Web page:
Do Smart Light Switches Save Money?

With all the smart technology options around you with remote accessibility, scheduling, mesh connectivity, do you feel you’re getting a little dumber?

Don’t worry; it can certainly be overwhelming as you are under pressure to make the right long term decision.

One of the factors to consider is to see what saves you money in the long term.

When considering controlling multiple lights with a single switch, the most pocket-friendly solution is to swap out the old switch and install a smart switch. This will allow you to control all connected non-smart bulbs remotely.

Smart Bulb And Smart Switch Compared

You may think that smart switches and smart bulbs are quite interchangeable, and it’s a simple either/or decision.

But this is simply not true. If there’s one technology that needs planning, it is smart lighting. The various factors can affect your overall cost, the level of electrical work required, the future adaptability, and your set up’s current ecosystem.

So when you decide to smarten up your home or home office, you need to know precisely what a smart bulb does for your needs and what a smart switch can do.

Here’s a quick look at some of the pros and cons of both.

Smart Bulb Pros Smart Bulb Cons
Cheaper to start your smart home, starting at $10 for a smart bulb. Adding 2-5 bulbs is also affordable. As you add more than 5 bulbs, it will be an expensive hobby to sustain as the costs build up.
Setting up a smart bulb is as easy as 1-2-3. Unscrew old bulb. Screw the new bulb. Have some tea. Smart bulbs only come in limited sizes and bases, the A19 or the candle shape.
Option to have RGB colors and changeable white color temperature from cool to warm light Cannot be used with existing dimmer switches, and bulb may flicker or not reach 100% brightness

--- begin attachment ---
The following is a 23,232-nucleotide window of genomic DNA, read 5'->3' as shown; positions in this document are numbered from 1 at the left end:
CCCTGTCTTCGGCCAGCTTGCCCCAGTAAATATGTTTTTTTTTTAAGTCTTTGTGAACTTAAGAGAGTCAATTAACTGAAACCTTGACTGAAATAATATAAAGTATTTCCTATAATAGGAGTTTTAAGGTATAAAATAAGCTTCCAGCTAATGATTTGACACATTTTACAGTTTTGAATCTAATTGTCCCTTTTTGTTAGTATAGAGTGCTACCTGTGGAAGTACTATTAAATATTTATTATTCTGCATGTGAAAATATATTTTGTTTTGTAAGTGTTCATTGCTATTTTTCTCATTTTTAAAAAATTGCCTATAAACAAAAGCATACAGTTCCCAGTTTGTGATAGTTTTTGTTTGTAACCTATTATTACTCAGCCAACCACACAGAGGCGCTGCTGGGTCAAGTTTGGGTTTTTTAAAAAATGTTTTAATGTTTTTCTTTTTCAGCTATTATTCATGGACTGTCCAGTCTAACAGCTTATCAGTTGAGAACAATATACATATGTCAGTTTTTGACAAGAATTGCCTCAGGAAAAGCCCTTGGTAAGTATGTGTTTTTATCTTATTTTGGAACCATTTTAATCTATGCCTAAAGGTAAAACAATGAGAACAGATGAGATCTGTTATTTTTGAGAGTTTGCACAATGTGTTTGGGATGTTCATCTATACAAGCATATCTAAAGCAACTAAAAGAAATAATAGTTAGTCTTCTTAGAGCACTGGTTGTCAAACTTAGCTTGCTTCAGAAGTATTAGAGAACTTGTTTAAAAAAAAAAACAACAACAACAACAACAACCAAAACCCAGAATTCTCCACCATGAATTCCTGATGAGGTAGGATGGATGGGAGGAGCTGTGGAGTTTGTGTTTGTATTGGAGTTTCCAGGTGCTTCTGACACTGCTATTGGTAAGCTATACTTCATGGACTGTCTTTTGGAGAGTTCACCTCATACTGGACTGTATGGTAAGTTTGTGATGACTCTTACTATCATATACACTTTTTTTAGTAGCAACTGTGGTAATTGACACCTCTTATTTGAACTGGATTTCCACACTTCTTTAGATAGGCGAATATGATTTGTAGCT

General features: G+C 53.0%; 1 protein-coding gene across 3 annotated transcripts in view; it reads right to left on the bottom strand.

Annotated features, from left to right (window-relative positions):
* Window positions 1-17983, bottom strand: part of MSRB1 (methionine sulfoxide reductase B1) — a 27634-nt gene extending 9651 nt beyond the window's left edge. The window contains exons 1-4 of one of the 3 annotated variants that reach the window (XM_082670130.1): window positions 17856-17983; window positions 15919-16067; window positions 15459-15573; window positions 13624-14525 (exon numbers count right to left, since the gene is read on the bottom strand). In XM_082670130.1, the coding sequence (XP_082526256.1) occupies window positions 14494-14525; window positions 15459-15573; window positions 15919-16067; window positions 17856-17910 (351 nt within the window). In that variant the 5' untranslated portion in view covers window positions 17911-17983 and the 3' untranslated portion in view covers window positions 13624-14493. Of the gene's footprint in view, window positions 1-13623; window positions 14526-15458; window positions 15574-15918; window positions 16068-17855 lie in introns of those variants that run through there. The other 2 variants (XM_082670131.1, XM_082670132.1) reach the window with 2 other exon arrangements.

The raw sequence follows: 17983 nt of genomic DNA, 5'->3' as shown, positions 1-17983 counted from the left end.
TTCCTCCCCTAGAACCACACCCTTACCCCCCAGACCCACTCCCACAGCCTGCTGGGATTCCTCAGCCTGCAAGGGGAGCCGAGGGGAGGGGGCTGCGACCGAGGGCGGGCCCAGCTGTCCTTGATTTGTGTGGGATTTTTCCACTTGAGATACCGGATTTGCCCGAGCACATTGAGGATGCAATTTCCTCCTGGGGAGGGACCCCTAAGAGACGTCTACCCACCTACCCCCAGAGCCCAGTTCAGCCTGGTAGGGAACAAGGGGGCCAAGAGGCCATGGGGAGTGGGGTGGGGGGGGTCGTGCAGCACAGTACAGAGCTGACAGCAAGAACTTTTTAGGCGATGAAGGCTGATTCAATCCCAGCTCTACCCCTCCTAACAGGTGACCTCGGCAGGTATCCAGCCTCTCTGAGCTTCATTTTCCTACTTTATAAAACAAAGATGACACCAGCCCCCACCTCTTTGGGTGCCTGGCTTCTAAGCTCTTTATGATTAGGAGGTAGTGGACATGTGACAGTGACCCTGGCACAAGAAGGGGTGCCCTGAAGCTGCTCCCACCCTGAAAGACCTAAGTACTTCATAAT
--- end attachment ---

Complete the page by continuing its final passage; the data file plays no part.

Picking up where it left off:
Can come with extra features like motion-detection, Bluetooth connectivity, etc The wall switch always needs to be ON for the bulb to have stand-by power and receive commands remotely

Here is a small table of smart switch benefits.

Smart Switch Pros Smart Switch Cons
Non-smart bulbs can be remotely controlled by smart switches, saving you a recurring cost of bulbs. Smart switch requires hands on electrical installation. i.e disconnect the old and rewire the new switch into the wall
You can control a number of bulbs and multiple fixtures that are connected to a single switch. Initial start up costs are slightly higher for a smart switch and labour costs for rewiring
Greater flexibility in choosing your preferred bulb shape and size specific to your fixture No RGB or changeable white color temperature option through the switch. Won’t dim without a dimmable bulb.
Cheaper to scale up for a much bigger place as multiple lights become smart with 1 switch Some switches require a neutral wire and older homes may not have it

Can You Control Multiple Bulbs Through One Smart Switch?

If you read the pros and cons table above, you would have read that one smart bulb can remotely control many bulbs, lights, or fixtures with a single command.